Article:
And Bertrand Loreau continues to amaze with "Libourne 2004". A long musical piece of about twenty minutes, "Libourne 2004" is a suite of divine melodies where we feel the influence of Vangelis. An influence which is lying on this very nostalgic and dark approach that is the French artistic expression. Some soft strata of fanciful violins come out from a spatial introduction where rosaries of sequences shell under angelic cymbals. Eclectic winds reappear and fill a psychedelic approach to this track which starts a little as "Rue Colbert", but with a more developed musical envelope. The violins and hesitating sequences weave a dramatic and mysterious canvas that a soft serpentine of sequences crosses with a shimmered fluidity. Softly, and tenderly, sequences wriggle beneath muffled synth implosions and swirl such a bed song for melancholic to isolate itself and fade in the dawn of time. At the 10th minute spot another sequential movement appears. Always very soft it resounds like guitar strings that we pinch and sounds vaguely as a harpsichord. A brief movement which precedes another one more harmonious with violins strings that we scrape with energy and which, as if by magic, brings out a delicate melody with thousands of carillons which converge towards an ascending rhythmic where choirs and sequences tumble and ride in a musical mish-mash as audacious as harmonious. "Libourne 2005 Part II" strikes in full heart in the years of the Dream, Haslinger area. The intro offers a tender rhythmic where sequences crisscross in a harmonious canvas of which the flow is growing gradually to land in a superb sequential whirlwind that a fine bass line supports of a good musical depth. Sequences fly and spin, cross and overlap on a movement full of staccatos before landing in a great sequenced ride. A very good passage which leads us towards a solitary road and a more ethereal structure where a soft feminine voice demands sweetness and solicitude on a fine movement recalling us the borders of the splendid Legend. This is another musical piece full of new developments that we don’t get tired to hear. "Sequence Libre" ends this superb work on sequences with a track where glass chords ring with graver ones. It’s a nice mixture of tones which forges a melody in two parts.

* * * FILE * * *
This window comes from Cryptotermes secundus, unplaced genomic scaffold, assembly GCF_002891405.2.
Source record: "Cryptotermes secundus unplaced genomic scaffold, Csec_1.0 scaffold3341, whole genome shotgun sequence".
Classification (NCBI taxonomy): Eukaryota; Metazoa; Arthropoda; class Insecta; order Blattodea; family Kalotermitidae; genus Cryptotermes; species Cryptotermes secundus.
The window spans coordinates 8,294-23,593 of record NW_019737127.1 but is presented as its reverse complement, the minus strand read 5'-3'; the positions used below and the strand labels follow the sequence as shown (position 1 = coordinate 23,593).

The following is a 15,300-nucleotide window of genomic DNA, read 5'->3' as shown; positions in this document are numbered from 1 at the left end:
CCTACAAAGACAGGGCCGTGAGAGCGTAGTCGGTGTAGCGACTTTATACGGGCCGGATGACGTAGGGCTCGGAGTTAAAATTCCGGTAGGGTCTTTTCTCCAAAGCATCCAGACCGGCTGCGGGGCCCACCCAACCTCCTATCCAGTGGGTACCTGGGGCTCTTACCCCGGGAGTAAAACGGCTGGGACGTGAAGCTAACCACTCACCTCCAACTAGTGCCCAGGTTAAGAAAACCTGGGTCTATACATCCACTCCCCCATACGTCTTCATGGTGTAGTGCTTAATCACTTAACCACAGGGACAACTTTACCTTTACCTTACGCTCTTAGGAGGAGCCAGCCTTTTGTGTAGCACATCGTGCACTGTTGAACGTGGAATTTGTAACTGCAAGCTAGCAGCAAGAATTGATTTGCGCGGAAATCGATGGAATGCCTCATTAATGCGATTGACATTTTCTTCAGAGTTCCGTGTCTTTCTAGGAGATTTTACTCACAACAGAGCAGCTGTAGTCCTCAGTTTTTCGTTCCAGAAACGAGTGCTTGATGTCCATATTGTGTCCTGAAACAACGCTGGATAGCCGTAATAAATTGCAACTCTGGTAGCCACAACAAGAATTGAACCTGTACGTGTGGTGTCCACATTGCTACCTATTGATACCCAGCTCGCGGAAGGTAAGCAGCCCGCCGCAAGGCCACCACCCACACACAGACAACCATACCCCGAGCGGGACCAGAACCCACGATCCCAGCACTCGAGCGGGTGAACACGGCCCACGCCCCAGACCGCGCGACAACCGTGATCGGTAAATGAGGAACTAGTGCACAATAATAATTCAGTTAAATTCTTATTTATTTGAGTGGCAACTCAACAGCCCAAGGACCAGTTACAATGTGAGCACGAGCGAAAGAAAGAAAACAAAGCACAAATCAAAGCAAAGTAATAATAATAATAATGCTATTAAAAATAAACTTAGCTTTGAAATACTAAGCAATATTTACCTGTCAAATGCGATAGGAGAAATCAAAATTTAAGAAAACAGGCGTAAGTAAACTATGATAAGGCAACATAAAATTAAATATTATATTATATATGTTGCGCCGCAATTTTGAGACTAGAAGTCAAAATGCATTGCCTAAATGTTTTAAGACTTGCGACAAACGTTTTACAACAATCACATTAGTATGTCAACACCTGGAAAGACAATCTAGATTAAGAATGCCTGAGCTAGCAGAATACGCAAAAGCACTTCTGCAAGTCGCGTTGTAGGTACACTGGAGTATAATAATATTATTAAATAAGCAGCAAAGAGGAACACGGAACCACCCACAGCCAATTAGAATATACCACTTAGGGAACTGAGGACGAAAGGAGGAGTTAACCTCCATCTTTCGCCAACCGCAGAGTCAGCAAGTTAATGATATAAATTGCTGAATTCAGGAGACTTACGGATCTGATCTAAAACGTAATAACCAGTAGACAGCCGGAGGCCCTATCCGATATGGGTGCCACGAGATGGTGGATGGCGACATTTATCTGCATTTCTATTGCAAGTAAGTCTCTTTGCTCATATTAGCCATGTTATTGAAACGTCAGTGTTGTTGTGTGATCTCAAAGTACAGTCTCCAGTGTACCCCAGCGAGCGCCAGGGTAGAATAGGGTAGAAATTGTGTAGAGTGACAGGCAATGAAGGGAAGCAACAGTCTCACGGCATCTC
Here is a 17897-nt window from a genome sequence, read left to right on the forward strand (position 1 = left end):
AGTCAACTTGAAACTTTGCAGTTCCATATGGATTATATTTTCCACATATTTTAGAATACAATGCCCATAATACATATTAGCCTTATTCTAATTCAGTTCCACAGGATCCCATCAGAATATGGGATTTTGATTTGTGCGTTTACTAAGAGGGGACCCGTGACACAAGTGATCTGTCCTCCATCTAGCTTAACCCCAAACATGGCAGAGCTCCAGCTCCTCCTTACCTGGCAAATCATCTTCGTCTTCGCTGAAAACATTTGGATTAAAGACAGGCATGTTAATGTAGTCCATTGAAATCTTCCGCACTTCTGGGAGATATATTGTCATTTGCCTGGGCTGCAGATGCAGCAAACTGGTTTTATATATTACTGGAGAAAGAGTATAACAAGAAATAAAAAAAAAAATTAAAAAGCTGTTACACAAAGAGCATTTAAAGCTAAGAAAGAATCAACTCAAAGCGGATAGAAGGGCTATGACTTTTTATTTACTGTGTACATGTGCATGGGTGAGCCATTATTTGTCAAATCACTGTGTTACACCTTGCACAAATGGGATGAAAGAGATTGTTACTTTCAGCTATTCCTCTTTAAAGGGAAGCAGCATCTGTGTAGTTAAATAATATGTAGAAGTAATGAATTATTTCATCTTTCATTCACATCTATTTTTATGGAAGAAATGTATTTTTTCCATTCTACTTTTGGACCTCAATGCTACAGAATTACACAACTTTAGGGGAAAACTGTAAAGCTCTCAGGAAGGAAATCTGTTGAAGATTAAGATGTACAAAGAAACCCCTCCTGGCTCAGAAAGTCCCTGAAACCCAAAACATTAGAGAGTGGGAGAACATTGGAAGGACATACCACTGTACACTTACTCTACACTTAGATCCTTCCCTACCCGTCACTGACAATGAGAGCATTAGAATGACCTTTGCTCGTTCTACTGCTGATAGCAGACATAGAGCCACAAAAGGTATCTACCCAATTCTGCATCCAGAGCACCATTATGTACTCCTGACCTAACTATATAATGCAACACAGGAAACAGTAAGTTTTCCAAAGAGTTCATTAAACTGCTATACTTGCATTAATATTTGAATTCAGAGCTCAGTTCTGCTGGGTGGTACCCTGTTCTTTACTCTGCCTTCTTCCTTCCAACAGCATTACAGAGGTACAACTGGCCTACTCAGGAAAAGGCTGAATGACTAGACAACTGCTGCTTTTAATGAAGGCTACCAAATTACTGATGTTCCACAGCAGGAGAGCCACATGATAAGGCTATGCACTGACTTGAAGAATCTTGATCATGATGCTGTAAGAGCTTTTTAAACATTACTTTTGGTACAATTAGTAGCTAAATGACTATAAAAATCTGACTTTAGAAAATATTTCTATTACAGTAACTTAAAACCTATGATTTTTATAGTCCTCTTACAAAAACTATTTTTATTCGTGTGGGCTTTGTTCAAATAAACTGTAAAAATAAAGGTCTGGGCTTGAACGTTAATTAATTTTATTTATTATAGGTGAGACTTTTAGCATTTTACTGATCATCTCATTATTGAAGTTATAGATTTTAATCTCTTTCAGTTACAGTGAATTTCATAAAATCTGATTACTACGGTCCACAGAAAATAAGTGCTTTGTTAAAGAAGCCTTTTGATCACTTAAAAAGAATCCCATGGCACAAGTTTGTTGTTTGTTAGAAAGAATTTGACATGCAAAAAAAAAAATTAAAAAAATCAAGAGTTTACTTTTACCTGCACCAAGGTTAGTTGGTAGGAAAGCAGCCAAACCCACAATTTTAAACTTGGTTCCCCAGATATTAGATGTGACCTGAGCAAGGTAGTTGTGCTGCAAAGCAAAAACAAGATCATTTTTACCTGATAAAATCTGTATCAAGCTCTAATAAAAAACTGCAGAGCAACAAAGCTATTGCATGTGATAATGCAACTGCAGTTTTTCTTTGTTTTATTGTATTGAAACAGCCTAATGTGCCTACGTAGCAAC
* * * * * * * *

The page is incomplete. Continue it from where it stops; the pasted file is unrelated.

How not to fall under the spell of Sequences? I have to admit that it was on the tips of ears that I discovered this Bertrand Loreau's wonderful work. The 3 first tracks, being more an essay on sequences than purely melodious or musical plays, slow down the ardour to dive into this quintessence of sequential movements. However once this stage crosses, we are invaded by a musical world of charms and musing; Bertrand Loreau's wonderful world. With its fluids movements and surprising melodies sculptured in the twilights of solitary souls, Sequences is an inescapable. As much for fans of Tangerine Dream, Philip Glass or Vangelis. It’s a masterpiece where the genius of Loreau assails us full ears with an incredible conciliation sequences and melodies, which is not the privilege of all. A masterpiece? Yes, I’m sure about it!


Sylvain Lupari (2011)
Cet article est disponible en Français sur le site de Guts of Darkness, dont je suis chroniqueur sous le nom de Phaedream
:
http://www.gutsofdarkness.com/god/objet.php?objet=14682


Here is the link to Bertrand Loreau website: http://www.bertrandloreau.com/fr/index.htm